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Community comes together to listen to and offer solutions to city's growing gun violence problem

"Only way things stay the same or get worse is if we do nothing," said JoJuan Armour, who led the meeting. He said prevention will be key in slowing down violence.

TOLEDO, Ohio — On the heels of Toledo's latest killings, in which two men in their 30s were shot and killed on Friday, and which brings the total homicides in the city this year to 19, the Mayor's initiative to reduce gun violence held its first community meeting.

Dozens of community members went out to Scott High School with a desire to help stop the violence.

"Everyday my kids go outside, I'm praying," said one community member.

The rise in gun violence is prompting those from every part of the community to come out and offer to help.

"I want it to stop," said community activist Devonne Fagan. "I pray every night that we can find solutions and a way to get these young brothers from killing each other."

Even those who used to be part of the violence growing up, like Deidre Brown, a former gang member, came forward to offer their help to stop the killings.

"I didn't lift the fire hydrants up," said Brown. "I didn't double-dutch. I was gangbanging."

JoJuan Armour led the meeting. Armour was chosen by Mayor Kapszukiewicz to lead the mayor's initiative to stop gun violence. 

"I want my son to bury me. I don't want to bury my son," said Armour.

 A Toledo native and former professional football player turned youth mentor and community activist, Armour said the meeting was a good first step toward meaningful community partnerships.

RELATED: Toledo's leader in the fight against gun violence outlines plans for several initiatives

"Prevention is one of the biggest aspects of redirecting these kids," he said, "but we have to be able to get in front of them. We have to have resources that attract them and make them want to participate so we can get their ear and get their attention."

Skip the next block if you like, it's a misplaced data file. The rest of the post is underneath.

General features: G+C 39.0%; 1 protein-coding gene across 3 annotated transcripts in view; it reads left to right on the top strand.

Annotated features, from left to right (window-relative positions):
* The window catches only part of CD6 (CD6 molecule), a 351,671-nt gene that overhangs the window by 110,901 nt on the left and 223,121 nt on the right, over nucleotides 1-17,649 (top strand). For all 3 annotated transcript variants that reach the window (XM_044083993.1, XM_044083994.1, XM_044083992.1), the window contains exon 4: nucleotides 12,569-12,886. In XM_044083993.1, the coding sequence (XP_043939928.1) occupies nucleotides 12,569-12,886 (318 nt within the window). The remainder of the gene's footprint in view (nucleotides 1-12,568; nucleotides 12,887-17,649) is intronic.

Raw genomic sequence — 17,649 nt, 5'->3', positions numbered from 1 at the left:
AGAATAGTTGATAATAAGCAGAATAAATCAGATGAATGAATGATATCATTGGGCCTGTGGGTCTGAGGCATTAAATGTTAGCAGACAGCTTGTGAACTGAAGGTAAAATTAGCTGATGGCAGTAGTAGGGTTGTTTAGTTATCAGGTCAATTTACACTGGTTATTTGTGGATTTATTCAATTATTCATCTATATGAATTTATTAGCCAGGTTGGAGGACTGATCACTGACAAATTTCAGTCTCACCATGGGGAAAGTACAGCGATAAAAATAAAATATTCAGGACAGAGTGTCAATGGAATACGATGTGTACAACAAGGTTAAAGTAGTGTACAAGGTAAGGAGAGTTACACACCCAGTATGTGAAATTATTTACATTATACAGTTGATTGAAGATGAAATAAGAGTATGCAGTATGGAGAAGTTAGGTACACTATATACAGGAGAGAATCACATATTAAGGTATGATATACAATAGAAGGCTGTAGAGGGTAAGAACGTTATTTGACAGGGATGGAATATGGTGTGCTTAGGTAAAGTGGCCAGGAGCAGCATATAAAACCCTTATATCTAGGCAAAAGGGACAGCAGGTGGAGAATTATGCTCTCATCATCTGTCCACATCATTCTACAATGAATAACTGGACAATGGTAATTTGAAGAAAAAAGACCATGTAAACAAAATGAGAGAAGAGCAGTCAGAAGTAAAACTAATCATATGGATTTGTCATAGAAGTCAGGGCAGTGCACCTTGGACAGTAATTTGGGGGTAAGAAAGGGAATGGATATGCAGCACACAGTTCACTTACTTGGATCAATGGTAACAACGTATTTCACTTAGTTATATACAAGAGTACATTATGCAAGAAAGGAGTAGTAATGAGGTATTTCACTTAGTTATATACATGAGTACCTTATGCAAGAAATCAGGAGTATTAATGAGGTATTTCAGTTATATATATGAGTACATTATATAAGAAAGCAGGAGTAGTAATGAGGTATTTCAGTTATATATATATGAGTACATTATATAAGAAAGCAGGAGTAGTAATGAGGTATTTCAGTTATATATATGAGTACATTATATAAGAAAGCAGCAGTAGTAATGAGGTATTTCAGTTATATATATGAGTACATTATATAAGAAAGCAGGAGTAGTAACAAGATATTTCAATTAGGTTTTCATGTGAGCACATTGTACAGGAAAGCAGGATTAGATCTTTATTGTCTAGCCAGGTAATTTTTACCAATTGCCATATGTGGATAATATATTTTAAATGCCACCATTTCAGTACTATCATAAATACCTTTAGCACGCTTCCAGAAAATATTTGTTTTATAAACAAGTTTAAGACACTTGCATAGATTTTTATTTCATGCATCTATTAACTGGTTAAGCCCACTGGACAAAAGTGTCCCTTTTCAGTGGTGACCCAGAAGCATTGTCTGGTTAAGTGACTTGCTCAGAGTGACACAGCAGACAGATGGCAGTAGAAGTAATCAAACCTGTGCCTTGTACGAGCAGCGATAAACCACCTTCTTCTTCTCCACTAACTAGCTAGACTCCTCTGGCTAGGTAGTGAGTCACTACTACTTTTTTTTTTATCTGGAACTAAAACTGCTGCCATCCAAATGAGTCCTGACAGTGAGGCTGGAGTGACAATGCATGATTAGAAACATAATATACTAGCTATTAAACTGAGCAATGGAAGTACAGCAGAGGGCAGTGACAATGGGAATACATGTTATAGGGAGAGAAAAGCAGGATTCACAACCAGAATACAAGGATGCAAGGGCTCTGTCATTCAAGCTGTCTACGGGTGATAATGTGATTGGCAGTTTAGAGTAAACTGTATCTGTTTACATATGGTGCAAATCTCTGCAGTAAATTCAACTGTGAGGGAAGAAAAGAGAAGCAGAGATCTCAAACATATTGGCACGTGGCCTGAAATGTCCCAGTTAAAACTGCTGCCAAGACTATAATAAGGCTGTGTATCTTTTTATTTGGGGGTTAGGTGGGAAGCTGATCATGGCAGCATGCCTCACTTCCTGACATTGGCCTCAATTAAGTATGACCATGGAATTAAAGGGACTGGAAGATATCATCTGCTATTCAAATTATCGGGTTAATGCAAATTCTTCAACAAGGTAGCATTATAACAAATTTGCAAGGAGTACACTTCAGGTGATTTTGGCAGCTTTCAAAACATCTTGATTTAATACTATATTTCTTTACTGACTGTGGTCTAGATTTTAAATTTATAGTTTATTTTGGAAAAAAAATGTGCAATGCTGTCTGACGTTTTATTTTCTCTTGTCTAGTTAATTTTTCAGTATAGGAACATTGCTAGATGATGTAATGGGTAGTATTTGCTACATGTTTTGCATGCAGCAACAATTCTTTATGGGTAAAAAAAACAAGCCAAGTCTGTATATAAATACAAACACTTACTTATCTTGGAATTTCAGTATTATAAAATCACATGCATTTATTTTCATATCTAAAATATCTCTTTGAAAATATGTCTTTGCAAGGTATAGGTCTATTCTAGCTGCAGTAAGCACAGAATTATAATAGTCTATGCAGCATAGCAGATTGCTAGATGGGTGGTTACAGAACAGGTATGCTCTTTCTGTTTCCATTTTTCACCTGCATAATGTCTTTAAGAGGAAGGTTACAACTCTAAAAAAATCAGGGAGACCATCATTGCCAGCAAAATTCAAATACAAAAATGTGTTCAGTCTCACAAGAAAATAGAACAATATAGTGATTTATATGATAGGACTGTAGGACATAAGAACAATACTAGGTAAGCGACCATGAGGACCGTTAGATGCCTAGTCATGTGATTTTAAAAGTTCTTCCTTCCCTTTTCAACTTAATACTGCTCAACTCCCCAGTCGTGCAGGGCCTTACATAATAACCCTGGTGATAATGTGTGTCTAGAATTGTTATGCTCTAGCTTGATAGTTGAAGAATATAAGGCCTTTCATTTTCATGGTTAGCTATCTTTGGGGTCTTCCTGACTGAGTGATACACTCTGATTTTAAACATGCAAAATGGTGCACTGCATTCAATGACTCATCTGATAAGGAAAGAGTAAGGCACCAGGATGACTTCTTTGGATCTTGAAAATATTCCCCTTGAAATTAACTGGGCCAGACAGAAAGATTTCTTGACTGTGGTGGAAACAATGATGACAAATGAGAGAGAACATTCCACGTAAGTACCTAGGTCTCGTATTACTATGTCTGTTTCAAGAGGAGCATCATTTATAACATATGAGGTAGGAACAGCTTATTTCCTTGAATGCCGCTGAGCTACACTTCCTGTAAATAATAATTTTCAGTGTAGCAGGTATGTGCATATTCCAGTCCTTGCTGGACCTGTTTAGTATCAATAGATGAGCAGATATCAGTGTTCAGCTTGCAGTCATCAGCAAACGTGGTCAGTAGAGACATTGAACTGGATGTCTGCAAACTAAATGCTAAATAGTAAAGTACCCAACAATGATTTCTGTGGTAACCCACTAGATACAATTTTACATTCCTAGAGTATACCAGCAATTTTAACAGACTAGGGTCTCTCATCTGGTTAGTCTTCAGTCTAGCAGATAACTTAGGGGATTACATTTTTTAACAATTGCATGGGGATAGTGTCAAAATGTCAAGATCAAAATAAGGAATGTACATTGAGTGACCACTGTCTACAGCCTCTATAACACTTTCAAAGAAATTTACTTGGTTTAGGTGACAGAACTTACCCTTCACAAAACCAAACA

The meeting brought attention to grim realities, taken from a survey from youth in our area. It showed overwhelming responses like the majority of respondents, ages 12 to 24, said they do not feel like their voice as a young person is being heard in the community.

RELATED: With increase in gun violence, a victim's brother says the names disappear from headlines, but their grief continues

People also discussed the issues in groups and offered their thoughts and potential solutions. One woman suggested funding and creating a city recreational center as the focal point of youth activities and sports.

Another speaker stressed that police need to do a better job of embedding themselves in the community and recruiting from affected neighborhoods.

"Having the police department be a part of the neighborhood, not just in the neighborhood. There's a big difference," he said.

Even the youth who attended the meeting pointed out that the problem is not just one person or group.

"It's not just the parents," Deyonte Rivers said. "It's the parents. It's the peers. It's the communities."

Armour says this will not be an overnight fix. But the collaboration they're creating is a solid first step.

"Only way things stay the same or get worse is if we do nothing," said Armour.

Fagan believes the only way we can reduce the violence is by engaging the youth in multiple ways

"Ultimately, no matter where you're from, we want the same thing," said Fagan. "We want the killing to stop."

The next community meeting for the initiative is set for May 15 at Woodward High School from 2 to 4 p.m. You can attend in person or online. 

More information on how to sign up is available at this link.